I am pleased to have come across Sunflower Books, another niche publishing-house whose modus operandi is similar to Cicerone, one of the subjects of my previous blog post.
I first came across Sunflowers’ oeuvre at my local Cotswolds Outdoors store, which I thought was a very astute place to pitch literary-wares pertaining to walking and mountaineering. Perhaps with this in mind the publishers of the Sunflowers guides don’t provide a mail-order service but instead point you in the direction of stockists who do, enabling them, as a business, to concentrate on continually creating new titles, thus doing what they do best. Any tie-ins with cross-referenced retailers will of course also get their books to the uninitiated far quicker.
Offering guides to destinations throughout Europe, Sunflower doesn’t pigeon-hole itself as merely a promulgator of alpine guides – to do so leaves a publisher at risk of exhausting the finite possibilities of such a specialised topic. To be able to cover areas as wide-ranging as the Greek Islands, the Turkish Coast and the Alps does though place a large emphasis on Sunflower to be masters of their own universe, a pressure of being expertly on all that they write about, be it Slovenia or Cyprus. I feel this is something they do with aplomb.
This being an alpine blog, it is only fitting that I dedicate some of the contents of this post to one of Sunflower’s offerings for the mountain-walker. Walking in Slovenia as a title is perhaps a little misleading, due to the book assuming the reader is touring the country by car. Whilst of course this doesn’t rule out a backpacker and hut-to-hut hiker deriving benefit from this guide, it perhaps limits its audience to those of the independent, motorised kind. Here though lies the rub: to set themselves apart in an increasingly crowded marketplace, a travel-guide publisher needs to offer something a bit different. In any case, just because one prefers not to drive in the alps doesn’t mean the obvious depth of knowledge displayed in this book cannot be enjoyed by all.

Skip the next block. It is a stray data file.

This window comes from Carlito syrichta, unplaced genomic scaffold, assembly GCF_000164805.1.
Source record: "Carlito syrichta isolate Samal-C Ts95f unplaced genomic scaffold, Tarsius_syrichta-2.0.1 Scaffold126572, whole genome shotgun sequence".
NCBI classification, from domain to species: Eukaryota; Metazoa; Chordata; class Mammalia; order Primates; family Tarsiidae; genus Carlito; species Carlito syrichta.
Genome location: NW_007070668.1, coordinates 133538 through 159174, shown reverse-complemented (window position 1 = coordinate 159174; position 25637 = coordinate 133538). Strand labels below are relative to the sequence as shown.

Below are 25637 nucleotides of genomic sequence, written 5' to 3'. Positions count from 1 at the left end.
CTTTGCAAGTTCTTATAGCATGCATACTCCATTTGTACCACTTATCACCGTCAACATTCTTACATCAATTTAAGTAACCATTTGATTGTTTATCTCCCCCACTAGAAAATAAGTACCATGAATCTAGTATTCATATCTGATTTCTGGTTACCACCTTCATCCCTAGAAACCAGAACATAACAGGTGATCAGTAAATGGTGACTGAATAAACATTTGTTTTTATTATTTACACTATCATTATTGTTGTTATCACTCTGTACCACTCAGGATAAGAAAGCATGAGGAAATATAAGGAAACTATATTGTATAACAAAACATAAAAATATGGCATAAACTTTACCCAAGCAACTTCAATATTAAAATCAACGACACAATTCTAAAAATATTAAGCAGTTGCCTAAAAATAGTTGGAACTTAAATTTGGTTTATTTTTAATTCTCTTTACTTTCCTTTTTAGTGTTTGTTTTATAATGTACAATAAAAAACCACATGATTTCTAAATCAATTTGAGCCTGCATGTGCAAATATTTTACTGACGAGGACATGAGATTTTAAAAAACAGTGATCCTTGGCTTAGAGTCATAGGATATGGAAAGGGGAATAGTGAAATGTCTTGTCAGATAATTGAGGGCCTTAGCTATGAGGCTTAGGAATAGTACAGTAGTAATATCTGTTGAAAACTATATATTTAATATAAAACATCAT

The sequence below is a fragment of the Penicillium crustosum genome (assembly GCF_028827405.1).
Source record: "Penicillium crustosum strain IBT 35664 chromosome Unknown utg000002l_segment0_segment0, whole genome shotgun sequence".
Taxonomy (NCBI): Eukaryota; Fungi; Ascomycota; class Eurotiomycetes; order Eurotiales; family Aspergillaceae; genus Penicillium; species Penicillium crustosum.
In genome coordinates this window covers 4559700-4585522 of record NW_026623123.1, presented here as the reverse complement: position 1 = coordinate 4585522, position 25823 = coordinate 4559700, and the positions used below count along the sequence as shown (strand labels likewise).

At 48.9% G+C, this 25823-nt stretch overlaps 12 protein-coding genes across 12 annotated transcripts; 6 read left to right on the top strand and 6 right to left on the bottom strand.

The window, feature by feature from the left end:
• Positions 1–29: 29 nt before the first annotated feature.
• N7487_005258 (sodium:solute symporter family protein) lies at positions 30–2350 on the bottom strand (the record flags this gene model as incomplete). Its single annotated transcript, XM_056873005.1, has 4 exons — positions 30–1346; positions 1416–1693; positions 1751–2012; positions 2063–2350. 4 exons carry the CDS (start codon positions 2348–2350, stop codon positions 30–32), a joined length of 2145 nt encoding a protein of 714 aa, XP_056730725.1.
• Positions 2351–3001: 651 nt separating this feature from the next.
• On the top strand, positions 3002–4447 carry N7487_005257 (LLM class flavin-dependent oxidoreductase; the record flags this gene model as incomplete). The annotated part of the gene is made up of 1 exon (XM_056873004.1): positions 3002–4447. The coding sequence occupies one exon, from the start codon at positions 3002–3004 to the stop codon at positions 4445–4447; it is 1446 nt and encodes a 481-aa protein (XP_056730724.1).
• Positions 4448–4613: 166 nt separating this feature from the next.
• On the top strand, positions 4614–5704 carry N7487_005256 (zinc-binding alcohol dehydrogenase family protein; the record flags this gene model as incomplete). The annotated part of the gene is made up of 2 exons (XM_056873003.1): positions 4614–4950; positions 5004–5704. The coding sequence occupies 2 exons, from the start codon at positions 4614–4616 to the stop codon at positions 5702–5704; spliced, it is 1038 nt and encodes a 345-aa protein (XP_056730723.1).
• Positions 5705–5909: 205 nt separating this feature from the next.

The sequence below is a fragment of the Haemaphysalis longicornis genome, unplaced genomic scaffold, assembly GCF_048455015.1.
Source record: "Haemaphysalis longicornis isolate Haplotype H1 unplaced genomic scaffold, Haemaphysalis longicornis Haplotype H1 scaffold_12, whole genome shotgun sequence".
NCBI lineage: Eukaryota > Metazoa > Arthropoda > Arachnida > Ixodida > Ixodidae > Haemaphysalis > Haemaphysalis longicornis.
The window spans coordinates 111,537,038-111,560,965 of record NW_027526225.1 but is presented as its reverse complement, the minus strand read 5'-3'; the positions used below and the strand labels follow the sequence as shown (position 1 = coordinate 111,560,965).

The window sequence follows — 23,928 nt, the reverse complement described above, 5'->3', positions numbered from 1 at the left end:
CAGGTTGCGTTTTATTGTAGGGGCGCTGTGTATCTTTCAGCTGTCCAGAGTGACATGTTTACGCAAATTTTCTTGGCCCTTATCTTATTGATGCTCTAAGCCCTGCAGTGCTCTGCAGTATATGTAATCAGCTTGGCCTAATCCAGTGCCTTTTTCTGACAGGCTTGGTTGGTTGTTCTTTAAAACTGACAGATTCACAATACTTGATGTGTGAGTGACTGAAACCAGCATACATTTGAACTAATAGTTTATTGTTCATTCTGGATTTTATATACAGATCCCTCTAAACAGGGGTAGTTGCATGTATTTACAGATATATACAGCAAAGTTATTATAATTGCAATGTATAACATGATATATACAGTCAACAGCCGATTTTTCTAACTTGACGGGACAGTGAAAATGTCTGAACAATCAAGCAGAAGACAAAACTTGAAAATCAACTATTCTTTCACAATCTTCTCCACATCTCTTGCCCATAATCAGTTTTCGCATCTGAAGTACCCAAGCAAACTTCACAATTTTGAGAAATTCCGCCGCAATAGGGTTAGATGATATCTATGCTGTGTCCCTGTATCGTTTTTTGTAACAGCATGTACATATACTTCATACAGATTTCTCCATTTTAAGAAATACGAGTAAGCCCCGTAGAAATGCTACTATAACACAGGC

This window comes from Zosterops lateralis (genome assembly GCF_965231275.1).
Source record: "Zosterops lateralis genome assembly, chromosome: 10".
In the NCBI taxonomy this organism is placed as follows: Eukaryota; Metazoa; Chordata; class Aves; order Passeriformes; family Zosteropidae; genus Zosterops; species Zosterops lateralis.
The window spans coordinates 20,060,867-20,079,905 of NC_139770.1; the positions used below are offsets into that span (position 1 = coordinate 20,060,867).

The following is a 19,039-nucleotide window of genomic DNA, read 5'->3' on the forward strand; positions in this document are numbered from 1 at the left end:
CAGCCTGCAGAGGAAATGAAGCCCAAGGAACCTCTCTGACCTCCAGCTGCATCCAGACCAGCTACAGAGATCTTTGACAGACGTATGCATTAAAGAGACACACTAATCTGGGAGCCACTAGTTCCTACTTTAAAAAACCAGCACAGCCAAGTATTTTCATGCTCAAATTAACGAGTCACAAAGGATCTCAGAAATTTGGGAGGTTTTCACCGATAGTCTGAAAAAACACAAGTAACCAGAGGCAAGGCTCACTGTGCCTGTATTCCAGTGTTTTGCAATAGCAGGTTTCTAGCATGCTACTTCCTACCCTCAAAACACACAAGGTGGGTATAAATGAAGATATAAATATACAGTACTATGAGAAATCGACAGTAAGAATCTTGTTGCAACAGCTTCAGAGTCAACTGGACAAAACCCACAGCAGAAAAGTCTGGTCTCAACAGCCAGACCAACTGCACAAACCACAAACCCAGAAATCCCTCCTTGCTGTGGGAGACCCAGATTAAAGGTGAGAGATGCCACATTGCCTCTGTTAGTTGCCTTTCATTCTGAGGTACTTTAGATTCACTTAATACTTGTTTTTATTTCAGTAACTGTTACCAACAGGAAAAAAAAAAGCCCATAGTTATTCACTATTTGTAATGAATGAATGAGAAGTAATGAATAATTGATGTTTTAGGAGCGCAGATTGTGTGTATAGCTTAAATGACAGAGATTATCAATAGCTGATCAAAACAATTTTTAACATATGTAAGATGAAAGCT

Impressively covering most of Slovenia save for Dolenjska and Prekmurje, this guide provides a comprehensive overview of many of the best day hikes that I have undertaken, such as the Rudnica walk above Bohinj, as well as strenuous outings to Aljazev Dom, Kranjska Gora, Tolmin, Bovec and Kobarid which provide terrific alternatives to the usual ‘all roads lead to Bled’ attitude of some authors who visit Slovenia. For the record, you can though score your Bled-fix within this guide but I would strongly suggest eschewing its commerciality and attendant crowds, instead heading for nearby Pokljuka or Radovljica. Time on holiday is usually short and by simply visiting the tourist hot-spots you will never get an authentic feel for a country, nor detect its pulse.
I of course cannot say whether this guidebook of Slovenia is for you. Sunflower seem to operate somewhat under the radar – perhaps this is where they are happiest residing – but only they will know if their offbeat approach to guidebooks and how they are marketed works for them. Sales are of course the bottom-line; although it is dangerous to do so I presume that their guides, just by dint of the breadth of their oeuvre, sell in the necessary numbers to be viable. I do not pretend to be an expert on Sunflower – as you may have gathered from this blog – but I feel they warrant some positive publicity, not just because of their unique presence in the guidebook marketplace but also, for a travelogue on Slovenia which offers tangible competition to Cicerone and is infinitely more use to the hiker than Rough Guides, for example.
If the numbers stack up for Sunflower, the fact they seem to hide their light under a bushel needn’t be a problem to them. Having though recently ‘followed’ them on Twitter, I would strongly advise them to have a more obvious social-media presence than their embryonic Twitter account which doesn’t do them justice or positively publicise the impressive body of work they have to their name.